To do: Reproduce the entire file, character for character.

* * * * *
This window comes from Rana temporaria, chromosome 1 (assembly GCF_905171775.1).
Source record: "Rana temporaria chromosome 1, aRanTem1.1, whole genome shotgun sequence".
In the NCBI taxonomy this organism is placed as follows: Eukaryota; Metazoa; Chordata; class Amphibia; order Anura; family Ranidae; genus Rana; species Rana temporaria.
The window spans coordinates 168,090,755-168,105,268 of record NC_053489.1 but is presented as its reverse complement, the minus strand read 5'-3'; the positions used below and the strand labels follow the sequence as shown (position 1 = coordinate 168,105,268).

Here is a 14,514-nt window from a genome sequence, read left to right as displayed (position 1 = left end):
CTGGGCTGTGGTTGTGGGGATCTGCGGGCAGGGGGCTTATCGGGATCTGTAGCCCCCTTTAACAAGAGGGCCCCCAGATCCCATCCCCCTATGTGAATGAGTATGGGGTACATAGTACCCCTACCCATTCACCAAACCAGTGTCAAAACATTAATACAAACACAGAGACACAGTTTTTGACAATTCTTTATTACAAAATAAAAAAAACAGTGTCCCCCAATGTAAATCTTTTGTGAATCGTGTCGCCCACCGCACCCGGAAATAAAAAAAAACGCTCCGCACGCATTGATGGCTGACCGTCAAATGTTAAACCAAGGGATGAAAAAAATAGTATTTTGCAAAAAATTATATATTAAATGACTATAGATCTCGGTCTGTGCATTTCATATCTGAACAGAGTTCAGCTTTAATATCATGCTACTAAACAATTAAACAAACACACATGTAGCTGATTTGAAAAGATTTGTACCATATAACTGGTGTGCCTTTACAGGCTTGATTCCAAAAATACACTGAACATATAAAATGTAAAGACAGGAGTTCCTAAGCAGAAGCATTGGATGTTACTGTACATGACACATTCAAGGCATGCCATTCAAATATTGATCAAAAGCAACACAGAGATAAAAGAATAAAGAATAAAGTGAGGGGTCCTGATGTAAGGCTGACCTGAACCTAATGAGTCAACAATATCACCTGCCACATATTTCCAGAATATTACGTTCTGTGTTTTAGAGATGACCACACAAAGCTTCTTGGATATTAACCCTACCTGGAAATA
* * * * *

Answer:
This window comes from Rana temporaria, chromosome 1 (assembly GCF_905171775.1).
Source record: "Rana temporaria chromosome 1, aRanTem1.1, whole genome shotgun sequence".
In the NCBI taxonomy this organism is placed as follows: Eukaryota; Metazoa; Chordata; class Amphibia; order Anura; family Ranidae; genus Rana; species Rana temporaria.
The window spans coordinates 168,090,755-168,105,268 of record NC_053489.1 but is presented as its reverse complement, the minus strand read 5'-3'; the positions used below and the strand labels follow the sequence as shown (position 1 = coordinate 168,105,268).

Here is a 14,514-nt window from a genome sequence, read left to right as displayed (position 1 = left end):
CTGGGCTGTGGTTGTGGGGATCTGCGGGCAGGGGGCTTATCGGGATCTGTAGCCCCCTTTAACAAGAGGGCCCCCAGATCCCATCCCCCTATGTGAATGAGTATGGGGTACATAGTACCCCTACCCATTCACCAAACCAGTGTCAAAACATTAATACAAACACAGAGACACAGTTTTTGACAATTCTTTATTACAAAATAAAAAAAACAGTGTCCCCCAATGTAAATCTTTTGTGAATCGTGTCGCCCACCGCACCCGGAAATAAAAAAAAACGCTCCGCACGCATTGATGGCTGACCGTCAAATGTTAAACCAAGGGATGAAAAAAATAGTATTTTGCAAAAAATTATATATTAAATGACTATAGATCTCGGTCTGTGCATTTCATATCTGAACAGAGTTCAGCTTTAATATCATGCTACTAAACAATTAAACAAACACACATGTAGCTGATTTGAAAAGATTTGTACCATATAACTGGTGTGCCTTTACAGGCTTGATTCCAAAAATACACTGAACATATAAAATGTAAAGACAGGAGTTCCTAAGCAGAAGCATTGGATGTTACTGTACATGACACATTCAAGGCATGCCATTCAAATATTGATCAAAAGCAACACAGAGATAAAAGAATAAAGAATAAAGTGAGGGGTCCTGATGTAAGGCTGACCTGAACCTAATGAGTCAACAATATCACCTGCCACATATTTCCAGAATATTACGTTCTGTGTTTTAGAGATGACCACACAAAGCTTCTTGGATATTAACCCTACCTGGAAATA